Subtopic:   RODOLPHE LEMIEUX. ,
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CON

Robert Laird Borden (Leader of the Official Opposition)

Conservative (1867-1942)

Mr. R. L. BORDEN.

It is not?

Topic:   QUESTION OF PRIVILEGE-HON.
Subtopic:   RODOLPHE LEMIEUX. ,
Permalink
LIB

Rodolphe Lemieux (Minister of Labour; Postmaster General)

Liberal

Mr. LEMIEUX.

My policy is to respect the treaty to which we have adhered unconditionally and unreservedly, relying, as regards immigration, on the assurances which have been given by the Japanese government. It is very easy for the hon. gentleman to provoke an answer, yea or nay, on the question whether there should be a white British Columbia or a yellow one, but the fact is staring us in the face that not only since this government has been in power but during the time of the previous Conservative government a large influx of yellow labour has gradually settled in that province. The policy of this government is for the restriction of oriental' labour into British Columbia.

Topic:   QUESTION OF PRIVILEGE-HON.
Subtopic:   RODOLPHE LEMIEUX. ,
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CON

Robert Laird Borden (Leader of the Official Opposition)

Conservative (1867-1942)

Mr. R. L. BORDEN.

So you see, Mr. Speaker, my answer was a qualified answer and when quoted only in part as in this pamphlet it does not convey my meaning or give correctly the impression which I sought to leave on the House at the time.

Topic:   QUESTION OF PRIVILEGE-HON.
Subtopic:   RODOLPHE LEMIEUX. ,
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TECHNICAL SCHOOLS.

CON

Robert Laird Borden (Leader of the Official Opposition)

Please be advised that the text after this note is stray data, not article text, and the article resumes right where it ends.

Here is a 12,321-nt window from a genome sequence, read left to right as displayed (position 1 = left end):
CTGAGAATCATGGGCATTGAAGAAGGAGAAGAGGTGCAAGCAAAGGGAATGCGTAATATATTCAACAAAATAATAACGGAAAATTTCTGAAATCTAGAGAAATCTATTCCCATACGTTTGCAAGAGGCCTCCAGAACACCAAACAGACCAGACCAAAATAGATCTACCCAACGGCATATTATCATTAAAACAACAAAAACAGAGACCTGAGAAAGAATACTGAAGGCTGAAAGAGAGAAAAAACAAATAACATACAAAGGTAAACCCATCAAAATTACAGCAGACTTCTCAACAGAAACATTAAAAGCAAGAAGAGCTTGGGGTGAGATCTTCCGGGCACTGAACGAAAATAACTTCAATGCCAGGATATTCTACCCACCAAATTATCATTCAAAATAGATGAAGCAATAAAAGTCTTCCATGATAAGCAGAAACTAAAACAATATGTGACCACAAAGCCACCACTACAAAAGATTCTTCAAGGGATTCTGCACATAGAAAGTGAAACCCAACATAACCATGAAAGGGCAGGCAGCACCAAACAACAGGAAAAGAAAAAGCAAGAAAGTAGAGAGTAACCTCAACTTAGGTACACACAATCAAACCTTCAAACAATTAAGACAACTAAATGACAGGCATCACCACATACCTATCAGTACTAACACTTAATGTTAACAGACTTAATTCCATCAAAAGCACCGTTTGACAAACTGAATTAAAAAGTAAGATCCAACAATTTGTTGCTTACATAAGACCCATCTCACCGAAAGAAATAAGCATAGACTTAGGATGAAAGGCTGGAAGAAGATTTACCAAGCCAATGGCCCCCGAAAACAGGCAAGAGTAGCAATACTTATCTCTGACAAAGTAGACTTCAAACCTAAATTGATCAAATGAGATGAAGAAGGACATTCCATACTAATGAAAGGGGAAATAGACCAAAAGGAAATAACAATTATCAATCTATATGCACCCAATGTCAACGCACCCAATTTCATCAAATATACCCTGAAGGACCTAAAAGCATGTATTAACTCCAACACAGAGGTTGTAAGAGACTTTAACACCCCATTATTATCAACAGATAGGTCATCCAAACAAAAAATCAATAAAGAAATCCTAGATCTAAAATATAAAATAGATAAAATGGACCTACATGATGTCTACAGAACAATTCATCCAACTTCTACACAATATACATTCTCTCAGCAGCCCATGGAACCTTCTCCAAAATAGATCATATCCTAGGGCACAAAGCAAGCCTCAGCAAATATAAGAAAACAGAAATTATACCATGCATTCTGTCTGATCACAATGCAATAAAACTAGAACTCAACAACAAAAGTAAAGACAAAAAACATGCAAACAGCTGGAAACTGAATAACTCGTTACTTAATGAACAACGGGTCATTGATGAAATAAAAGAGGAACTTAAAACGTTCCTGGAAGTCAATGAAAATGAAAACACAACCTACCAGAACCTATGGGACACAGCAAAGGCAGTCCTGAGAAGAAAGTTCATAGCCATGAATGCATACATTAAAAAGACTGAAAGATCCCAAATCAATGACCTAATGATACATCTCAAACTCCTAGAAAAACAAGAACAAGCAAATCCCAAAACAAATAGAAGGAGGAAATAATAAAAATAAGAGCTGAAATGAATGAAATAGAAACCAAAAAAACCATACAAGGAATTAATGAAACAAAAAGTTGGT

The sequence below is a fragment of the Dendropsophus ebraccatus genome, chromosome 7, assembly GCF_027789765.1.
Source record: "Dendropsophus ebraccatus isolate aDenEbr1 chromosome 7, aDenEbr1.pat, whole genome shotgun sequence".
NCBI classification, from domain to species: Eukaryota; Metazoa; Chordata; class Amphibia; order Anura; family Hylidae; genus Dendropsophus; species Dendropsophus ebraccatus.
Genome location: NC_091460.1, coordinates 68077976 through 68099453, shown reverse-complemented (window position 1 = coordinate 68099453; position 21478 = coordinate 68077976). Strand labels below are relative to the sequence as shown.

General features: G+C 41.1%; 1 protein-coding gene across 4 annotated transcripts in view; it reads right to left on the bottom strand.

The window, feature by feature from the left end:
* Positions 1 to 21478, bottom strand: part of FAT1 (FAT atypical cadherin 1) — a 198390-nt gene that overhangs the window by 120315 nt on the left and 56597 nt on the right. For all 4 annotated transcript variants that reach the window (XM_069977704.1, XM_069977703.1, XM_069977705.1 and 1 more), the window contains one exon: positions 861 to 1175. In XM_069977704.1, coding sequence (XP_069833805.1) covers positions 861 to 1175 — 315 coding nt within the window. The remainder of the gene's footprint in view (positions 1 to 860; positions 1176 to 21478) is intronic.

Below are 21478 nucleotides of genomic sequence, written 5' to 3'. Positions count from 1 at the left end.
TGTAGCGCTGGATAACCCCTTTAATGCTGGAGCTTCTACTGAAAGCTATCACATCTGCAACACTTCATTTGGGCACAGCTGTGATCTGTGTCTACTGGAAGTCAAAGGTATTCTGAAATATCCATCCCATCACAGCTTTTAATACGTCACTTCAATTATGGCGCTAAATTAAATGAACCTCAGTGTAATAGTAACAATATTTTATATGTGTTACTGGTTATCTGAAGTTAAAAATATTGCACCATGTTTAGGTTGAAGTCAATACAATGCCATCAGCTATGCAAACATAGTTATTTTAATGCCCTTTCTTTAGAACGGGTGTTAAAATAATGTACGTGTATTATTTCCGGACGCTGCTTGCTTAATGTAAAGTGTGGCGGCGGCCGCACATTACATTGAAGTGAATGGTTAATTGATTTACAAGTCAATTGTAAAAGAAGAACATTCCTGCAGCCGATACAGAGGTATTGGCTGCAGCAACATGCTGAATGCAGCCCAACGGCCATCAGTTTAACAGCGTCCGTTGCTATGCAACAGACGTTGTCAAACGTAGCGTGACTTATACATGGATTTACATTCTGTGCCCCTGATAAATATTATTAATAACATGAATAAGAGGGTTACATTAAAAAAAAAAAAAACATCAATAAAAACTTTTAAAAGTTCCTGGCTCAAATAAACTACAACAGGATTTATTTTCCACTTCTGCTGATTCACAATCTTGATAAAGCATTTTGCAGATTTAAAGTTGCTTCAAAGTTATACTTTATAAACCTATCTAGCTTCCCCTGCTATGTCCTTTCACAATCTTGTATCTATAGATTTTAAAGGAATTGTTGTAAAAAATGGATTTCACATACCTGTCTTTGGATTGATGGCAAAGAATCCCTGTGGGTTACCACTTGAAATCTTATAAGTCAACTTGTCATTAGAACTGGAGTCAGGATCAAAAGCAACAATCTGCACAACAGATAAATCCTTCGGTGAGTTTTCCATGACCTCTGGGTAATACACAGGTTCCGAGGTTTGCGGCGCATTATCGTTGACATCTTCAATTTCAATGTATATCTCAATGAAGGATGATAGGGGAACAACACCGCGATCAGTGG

Conservative (1867-1942)

Mr. R. L. BORDEN.

I presume it is too late to expect any legislation this session with regard to the subject of technical schools or industrial education. I would like to inquire whether or not the government intend to take any action along that line in 'the near future by inquiry through commission or otherwise.

Topic:   TECHNICAL SCHOOLS.
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LIB

Wilfrid Laurier (Prime Minister; President of the Privy Council)

Liberal

Sir WILFRID LAURIER.

It is not proposed to do anything further this session.

Topic:   TECHNICAL SCHOOLS.
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OLD AGE PENSIONS.

CON

Robert Abercrombie Pringle

Conservative (1867-1942)

Mr. PRINGLE.

I wish to ask the Postmaster General who is chairman of the Old Age Pension Committee, whether there is any possibility of that committee making progress before the session closes? I fully recognize that the business of the House has been very pressing, but I would like to know if there is any possibility at all of further progress being made this session.

Topic:   OLD AGE PENSIONS.
Permalink
LIB

Rodolphe Lemieux (Minister of Labour; Postmaster General)

Liberal

Hon. RODOLPHE LEMIEUX (Postmaster General).

We had three sittings of the Old Age Pension Committee when the morning sessions of the House began, and the business became so strenuous that it was found impossible to reconvene the committee. I have arranged with Mr. Blue, Dominion Statistician, Professor Shortt, Mr. Acland and Mr. Mackenzie King (who unfortunately was absent when the committee sat) to prepare some evidence which would be valuable, but I hardly believe that the committee can meet this session. The work of the committee might well be resumed next session of parliament when we might perhaps make favourable progress.

Topic:   OLD AGE PENSIONS.
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ACCIDENT TO CORNWALL CANAL.

July 13, 1908